The tradition of carving lanterns out of turnips and lighting them with embers or oil continued for centuries among Irish households. Moreover, like the medieval practice of carving gargoyles on cathedrals to scare off malevolent forces, the Irish carved ghastly visages into their turnips to ward off those evil spirits who roamed the countryside.

In time, of course, Irish immigrants brought their turnip carving to the new world, where they happily discovered a much larger gourd suitable for carving. And yet, one has to wonder what the ancient Celts and their Druid priests might have made of “punkin chunkin.” We will have to ask them when they show up again on the next Samhain.

Copyright 2009, Joseph M. Keyser

Saturday, September 26, 2009

It's Autumn - and the Garden Year Begins!

The days are growing shorter and colder, and your mailbox is already full of winter catalogs. You might think your garden chores are finished for the season. Think again. The garden year actually begins with the misty, mellow days of autumn.

Spring only seems like the perfect time to resume work on your landscape. After all, garden centers are overflowing seductively with flowering plants, community groups plan Arbor Day celebrations and all around, you can hear lawnmowers chomping on fast-growing grass.

However, planting trees and shrubs in the spring gives the plants very little time to overcome transplant shock and develop essential root systems before summer's scorching heat and dry conditions.

Fall is the ideal and appropriate time to plant and transplant trees, shrubs and many perennials. In fact, it is important to get both broad-leaved and needle-leaved evergreens in the ground no later than mid-autumn. Species like holly, spruce, juniper, pine, fir and hemlock do not enter a dormant phase. Instead, they continue to transpire actively through their leaves during winter, which requires fully functioning root systems capable of taking water from the soil.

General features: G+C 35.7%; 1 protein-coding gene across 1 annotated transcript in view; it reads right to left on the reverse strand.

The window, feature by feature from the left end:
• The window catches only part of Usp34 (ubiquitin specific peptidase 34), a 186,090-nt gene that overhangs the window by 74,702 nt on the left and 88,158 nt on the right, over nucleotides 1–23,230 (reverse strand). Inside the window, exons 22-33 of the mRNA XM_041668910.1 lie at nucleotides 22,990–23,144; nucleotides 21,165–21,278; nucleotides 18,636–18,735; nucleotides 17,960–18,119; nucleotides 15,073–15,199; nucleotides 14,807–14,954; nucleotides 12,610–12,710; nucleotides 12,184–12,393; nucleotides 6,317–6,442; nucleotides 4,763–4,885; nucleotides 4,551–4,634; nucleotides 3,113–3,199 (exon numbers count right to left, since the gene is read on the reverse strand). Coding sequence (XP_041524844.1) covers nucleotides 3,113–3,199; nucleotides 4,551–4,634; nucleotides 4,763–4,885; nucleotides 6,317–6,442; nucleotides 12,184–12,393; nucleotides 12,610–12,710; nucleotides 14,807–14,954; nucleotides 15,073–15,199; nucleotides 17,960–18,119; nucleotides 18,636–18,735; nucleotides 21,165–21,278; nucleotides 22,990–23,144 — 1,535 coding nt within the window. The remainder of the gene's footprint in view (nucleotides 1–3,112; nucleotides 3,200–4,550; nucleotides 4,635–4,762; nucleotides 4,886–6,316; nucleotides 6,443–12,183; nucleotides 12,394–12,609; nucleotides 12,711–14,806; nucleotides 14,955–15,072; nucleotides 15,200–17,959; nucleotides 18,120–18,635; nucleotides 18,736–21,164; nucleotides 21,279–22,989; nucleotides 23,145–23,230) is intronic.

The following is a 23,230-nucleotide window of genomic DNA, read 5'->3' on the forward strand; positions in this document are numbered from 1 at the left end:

Planting as soon as possible allows roots to reestablish vital root hairs or fibers, which will begin supplying water. This is especially important for any plant with a root system that may have been damaged while being dug up for transplanting. Moreover, fall planting gives transplants two full growing seasons to become settled in before the dog days of summer. Water thoroughly after planting – and keep watering every week, if dry conditions ensue.

Planting and transplanting deciduous trees and shrubs — like maples, dogwoods, lilacs, hydrangea and viburnum — is best done after their leaves have fallen, signaling dormancy. Without the burden of supplying water and nutrients to leaves and branches, the tree can focus on growing new roots and preparing for blooming and leafing out in spring.

Fall is also the season for planting almost all hardy spring-flowering bulbs, such as tulips, scilla, crocuses, hyacinths and narcissus, which includes daffodils and jonquils. Some gardeners prefer digging individual holes for each bulb, especially with more formal species like tulips. Prepare a hole two-and-one-half times deeper than the bulb’s diameter. Before setting the bulb in place, toss in a handful of bonemeal or a dose of a “complete fertilizer,” then fill in the hole.

A better approach for other bulbs might be to treat them like perennials. Prepare a well-drained planting area or bed by removing any weeds and debris and topping the area with four to six inches of compost. Incorporate the compost into the existing soil with a shovel, spade or rototiller, working the amendment down into the top 10 or 12 inches of existing earth. Then insert the bulbs into the fluffy, organically-rich planting medium, preferably in groups or clumps — far more attractive than formal rows Many gardeners use this type of preparation to “naturalize” bulbs like crocus and daffodils, thereby creating a flow of bright, nodding blooms between trees on a lawn, or down a hillside. Such plantings, also called “drifts,” are often seen along parkways and in natural garden areas.

Rescue, renovate or rethink your lawn during the fall as well. If you have not worked on it in autumn, anything you do in spring will be too little and too late. Start by investing in a simple $5-10 soil test through your local cooperative extension service office. The test will provide complete and sound directions for applying lime and fertilizer. Remember that autumn is the best and sometimes the only time to feed most turfgrasses.

Like trees and shrubs, grass plants continue to develop roots throughout winter. Feeding the roots and aiding their development now will ensure a healthier, more drought-tolerant lawn come spring and summer.